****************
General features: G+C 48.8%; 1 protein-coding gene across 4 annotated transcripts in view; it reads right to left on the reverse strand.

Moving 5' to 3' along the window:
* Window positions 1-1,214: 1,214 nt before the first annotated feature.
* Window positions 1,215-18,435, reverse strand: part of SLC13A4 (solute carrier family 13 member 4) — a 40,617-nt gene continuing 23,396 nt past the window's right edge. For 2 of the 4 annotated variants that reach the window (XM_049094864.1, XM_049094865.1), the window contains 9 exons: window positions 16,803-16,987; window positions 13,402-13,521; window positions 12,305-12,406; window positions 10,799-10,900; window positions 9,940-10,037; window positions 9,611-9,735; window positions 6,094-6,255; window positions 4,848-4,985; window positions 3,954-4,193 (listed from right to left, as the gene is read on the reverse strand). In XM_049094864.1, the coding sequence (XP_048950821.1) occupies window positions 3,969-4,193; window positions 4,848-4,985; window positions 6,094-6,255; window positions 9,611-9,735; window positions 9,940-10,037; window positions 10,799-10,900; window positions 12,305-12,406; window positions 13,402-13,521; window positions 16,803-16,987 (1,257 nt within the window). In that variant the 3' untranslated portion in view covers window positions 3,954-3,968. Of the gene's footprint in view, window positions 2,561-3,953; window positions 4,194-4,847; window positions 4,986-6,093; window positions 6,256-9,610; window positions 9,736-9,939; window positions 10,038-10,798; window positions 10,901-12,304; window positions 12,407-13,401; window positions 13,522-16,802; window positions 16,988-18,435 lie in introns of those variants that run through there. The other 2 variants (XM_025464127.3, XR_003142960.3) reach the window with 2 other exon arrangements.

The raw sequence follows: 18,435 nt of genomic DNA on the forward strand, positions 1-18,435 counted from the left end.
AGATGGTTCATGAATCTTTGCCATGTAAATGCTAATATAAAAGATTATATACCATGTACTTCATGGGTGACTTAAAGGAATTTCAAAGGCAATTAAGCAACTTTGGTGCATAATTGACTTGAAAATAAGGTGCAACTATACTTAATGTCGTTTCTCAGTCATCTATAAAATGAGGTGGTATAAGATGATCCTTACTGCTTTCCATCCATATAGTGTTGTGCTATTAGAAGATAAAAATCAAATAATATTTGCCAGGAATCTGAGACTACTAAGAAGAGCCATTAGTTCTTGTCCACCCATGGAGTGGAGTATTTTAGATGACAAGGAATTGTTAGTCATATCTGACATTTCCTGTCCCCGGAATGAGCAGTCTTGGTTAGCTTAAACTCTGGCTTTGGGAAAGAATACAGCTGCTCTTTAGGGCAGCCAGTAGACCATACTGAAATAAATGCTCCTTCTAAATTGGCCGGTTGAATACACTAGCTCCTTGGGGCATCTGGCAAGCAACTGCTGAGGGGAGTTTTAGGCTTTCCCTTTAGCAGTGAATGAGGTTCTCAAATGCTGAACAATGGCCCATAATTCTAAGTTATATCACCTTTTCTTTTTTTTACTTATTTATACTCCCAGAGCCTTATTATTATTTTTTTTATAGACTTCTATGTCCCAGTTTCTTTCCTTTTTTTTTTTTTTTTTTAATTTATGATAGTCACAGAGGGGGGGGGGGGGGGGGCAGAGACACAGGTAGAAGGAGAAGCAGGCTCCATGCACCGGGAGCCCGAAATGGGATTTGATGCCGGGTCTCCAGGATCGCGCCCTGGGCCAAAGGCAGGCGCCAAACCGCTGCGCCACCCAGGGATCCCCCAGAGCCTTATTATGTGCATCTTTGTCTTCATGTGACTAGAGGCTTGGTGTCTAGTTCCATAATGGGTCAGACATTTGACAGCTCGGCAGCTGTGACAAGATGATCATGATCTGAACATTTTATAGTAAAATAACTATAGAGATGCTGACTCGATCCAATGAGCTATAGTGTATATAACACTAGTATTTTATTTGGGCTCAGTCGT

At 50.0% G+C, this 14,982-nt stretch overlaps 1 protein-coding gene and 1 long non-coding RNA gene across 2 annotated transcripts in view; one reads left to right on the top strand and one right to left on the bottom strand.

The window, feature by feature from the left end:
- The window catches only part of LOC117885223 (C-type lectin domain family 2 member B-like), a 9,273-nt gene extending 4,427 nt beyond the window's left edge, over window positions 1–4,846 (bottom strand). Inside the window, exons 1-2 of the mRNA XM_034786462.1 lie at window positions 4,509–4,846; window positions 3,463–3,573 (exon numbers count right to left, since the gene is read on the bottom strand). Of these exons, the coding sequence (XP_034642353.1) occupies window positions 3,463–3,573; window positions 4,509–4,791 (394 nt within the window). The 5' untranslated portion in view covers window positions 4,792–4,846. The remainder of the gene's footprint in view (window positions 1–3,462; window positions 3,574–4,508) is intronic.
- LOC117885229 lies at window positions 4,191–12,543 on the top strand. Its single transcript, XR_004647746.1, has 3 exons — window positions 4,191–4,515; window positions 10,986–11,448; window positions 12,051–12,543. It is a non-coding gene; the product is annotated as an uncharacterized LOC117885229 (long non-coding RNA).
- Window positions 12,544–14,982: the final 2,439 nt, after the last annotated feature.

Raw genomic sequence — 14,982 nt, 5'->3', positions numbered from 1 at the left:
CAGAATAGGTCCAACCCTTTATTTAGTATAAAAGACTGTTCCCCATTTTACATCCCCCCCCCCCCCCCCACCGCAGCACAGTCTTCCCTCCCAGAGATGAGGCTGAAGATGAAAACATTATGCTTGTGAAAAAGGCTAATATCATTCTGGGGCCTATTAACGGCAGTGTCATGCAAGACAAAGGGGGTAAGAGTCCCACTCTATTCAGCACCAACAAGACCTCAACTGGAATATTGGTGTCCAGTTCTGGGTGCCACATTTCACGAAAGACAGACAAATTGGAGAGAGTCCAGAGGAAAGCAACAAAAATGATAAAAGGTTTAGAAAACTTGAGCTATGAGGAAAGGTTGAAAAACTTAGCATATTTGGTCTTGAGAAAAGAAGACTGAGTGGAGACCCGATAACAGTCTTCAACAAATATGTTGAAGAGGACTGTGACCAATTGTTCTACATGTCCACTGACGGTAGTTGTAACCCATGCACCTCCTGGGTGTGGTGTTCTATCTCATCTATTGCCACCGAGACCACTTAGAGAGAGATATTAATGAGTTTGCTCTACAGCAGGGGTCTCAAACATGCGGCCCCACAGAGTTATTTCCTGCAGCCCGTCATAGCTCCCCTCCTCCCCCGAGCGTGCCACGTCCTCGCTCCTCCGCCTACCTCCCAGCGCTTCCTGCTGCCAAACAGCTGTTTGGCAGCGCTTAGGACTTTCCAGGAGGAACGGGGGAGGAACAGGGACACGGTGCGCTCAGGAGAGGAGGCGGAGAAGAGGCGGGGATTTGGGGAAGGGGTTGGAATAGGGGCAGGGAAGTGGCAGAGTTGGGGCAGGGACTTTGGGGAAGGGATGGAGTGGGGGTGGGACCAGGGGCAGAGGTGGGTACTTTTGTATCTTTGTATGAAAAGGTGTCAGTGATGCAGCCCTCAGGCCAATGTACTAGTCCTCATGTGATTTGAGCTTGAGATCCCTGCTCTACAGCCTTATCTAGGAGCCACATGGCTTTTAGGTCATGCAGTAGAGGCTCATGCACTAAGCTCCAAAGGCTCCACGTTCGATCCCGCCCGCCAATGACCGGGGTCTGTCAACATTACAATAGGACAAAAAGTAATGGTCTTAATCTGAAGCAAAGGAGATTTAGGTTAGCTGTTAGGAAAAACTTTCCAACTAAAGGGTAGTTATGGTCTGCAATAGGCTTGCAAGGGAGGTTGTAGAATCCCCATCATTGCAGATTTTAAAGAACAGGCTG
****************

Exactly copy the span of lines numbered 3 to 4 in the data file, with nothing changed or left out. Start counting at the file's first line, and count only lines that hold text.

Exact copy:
* Window positions 1-1,214: 1,214 nt before the first annotated feature.
* Window positions 1,215-18,435, reverse strand: part of SLC13A4 (solute carrier family 13 member 4) — a 40,617-nt gene continuing 23,396 nt past the window's right edge. For 2 of the 4 annotated variants that reach the window (XM_049094864.1, XM_049094865.1), the window contains 9 exons: window positions 16,803-16,987; window positions 13,402-13,521; window positions 12,305-12,406; window positions 10,799-10,900; window positions 9,940-10,037; window positions 9,611-9,735; window positions 6,094-6,255; window positions 4,848-4,985; window positions 3,954-4,193 (listed from right to left, as the gene is read on the reverse strand). In XM_049094864.1, the coding sequence (XP_048950821.1) occupies window positions 3,969-4,193; window positions 4,848-4,985; window positions 6,094-6,255; window positions 9,611-9,735; window positions 9,940-10,037; window positions 10,799-10,900; window positions 12,305-12,406; window positions 13,402-13,521; window positions 16,803-16,987 (1,257 nt within the window). In that variant the 3' untranslated portion in view covers window positions 3,954-3,968. Of the gene's footprint in view, window positions 2,561-3,953; window positions 4,194-4,847; window positions 4,986-6,093; window positions 6,256-9,610; window positions 9,736-9,939; window positions 10,038-10,798; window positions 10,901-12,304; window positions 12,407-13,401; window positions 13,522-16,802; window positions 16,988-18,435 lie in introns of those variants that run through there. The other 2 variants (XM_025464127.3, XR_003142960.3) reach the window with 2 other exon arrangements.